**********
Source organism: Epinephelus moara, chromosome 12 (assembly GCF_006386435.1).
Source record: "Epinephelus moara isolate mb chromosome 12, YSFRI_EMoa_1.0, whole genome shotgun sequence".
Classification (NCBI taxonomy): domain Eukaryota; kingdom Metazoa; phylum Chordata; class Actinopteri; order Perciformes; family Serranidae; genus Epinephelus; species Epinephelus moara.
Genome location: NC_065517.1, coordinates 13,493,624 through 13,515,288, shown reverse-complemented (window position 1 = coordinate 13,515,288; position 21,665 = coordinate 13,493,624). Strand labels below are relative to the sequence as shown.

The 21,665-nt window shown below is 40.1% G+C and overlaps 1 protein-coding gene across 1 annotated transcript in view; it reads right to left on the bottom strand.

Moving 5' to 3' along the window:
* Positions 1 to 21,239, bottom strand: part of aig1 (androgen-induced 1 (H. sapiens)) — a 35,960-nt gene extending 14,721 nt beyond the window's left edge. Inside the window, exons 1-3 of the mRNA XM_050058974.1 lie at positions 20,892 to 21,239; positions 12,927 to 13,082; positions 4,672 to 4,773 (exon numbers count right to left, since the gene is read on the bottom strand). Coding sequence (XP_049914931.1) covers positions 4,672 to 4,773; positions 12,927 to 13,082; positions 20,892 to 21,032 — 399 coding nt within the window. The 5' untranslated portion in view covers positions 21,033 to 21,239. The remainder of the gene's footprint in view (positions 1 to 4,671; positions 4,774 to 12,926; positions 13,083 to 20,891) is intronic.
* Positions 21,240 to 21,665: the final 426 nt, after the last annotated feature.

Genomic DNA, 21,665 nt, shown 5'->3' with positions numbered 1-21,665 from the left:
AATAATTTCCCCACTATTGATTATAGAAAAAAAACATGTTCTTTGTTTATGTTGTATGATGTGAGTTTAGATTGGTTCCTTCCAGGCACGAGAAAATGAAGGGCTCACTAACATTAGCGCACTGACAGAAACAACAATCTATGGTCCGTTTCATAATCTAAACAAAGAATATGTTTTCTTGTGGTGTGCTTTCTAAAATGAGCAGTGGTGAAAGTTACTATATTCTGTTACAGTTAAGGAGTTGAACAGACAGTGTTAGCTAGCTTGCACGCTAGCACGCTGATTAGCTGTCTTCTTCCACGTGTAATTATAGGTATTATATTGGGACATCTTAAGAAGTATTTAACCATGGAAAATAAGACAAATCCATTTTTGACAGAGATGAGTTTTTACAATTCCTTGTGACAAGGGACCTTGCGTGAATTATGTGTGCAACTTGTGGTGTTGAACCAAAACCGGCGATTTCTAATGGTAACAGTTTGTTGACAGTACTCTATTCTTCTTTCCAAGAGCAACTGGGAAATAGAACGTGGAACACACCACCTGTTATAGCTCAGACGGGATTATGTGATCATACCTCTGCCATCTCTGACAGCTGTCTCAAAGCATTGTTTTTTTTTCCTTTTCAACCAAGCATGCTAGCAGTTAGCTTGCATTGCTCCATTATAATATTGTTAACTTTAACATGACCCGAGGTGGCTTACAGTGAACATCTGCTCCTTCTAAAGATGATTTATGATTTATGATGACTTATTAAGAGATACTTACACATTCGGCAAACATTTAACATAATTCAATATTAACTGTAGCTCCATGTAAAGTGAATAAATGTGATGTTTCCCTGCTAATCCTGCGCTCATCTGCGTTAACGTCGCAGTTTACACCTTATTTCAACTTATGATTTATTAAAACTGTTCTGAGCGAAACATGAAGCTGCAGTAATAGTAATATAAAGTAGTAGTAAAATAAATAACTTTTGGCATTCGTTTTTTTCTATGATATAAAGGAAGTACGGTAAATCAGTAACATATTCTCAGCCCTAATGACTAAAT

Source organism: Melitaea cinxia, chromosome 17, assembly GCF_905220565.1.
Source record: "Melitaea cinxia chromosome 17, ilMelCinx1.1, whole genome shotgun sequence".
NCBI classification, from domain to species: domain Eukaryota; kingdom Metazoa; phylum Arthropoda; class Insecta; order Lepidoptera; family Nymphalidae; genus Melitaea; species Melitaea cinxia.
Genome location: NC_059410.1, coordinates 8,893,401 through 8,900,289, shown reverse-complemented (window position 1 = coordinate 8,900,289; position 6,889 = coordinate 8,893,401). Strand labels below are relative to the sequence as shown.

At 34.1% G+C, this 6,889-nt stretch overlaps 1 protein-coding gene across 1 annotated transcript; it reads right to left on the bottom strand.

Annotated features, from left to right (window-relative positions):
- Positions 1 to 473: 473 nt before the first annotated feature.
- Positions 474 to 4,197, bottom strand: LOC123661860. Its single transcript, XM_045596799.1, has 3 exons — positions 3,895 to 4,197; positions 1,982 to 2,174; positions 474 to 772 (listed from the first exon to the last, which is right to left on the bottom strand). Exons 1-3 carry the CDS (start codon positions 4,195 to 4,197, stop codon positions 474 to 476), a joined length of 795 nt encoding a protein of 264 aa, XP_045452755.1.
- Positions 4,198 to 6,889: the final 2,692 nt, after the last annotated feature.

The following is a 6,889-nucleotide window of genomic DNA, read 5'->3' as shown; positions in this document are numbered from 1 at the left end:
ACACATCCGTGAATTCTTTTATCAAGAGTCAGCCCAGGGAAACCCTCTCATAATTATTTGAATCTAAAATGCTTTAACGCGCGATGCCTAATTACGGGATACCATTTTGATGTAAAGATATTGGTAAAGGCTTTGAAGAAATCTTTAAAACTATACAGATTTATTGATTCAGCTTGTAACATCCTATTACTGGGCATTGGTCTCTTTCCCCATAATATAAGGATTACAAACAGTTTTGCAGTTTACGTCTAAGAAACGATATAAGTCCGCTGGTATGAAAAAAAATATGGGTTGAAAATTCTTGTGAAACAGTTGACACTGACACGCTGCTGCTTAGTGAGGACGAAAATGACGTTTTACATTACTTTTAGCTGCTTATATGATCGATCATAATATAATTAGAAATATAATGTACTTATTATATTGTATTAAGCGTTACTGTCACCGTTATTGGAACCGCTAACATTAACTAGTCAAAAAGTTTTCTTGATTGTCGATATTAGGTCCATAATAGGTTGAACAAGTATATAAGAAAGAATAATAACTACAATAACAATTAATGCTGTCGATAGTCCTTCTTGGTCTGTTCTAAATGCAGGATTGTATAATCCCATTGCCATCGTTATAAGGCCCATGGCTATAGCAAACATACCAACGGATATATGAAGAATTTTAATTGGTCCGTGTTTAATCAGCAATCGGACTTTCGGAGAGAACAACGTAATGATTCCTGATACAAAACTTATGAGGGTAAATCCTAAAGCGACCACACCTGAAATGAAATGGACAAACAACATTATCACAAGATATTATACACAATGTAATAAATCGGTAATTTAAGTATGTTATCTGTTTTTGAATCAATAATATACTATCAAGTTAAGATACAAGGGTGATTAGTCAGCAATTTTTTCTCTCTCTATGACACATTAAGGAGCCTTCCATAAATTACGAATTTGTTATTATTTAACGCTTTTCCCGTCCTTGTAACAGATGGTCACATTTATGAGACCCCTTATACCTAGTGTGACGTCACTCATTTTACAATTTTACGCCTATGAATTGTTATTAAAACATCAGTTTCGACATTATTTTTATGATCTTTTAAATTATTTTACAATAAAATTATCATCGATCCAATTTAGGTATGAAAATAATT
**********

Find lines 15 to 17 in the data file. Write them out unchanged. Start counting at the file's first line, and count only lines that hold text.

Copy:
At 34.1% G+C, this 6,889-nt stretch overlaps 1 protein-coding gene across 1 annotated transcript; it reads right to left on the bottom strand.

Annotated features, from left to right (window-relative positions):
- Positions 1 to 473: 473 nt before the first annotated feature.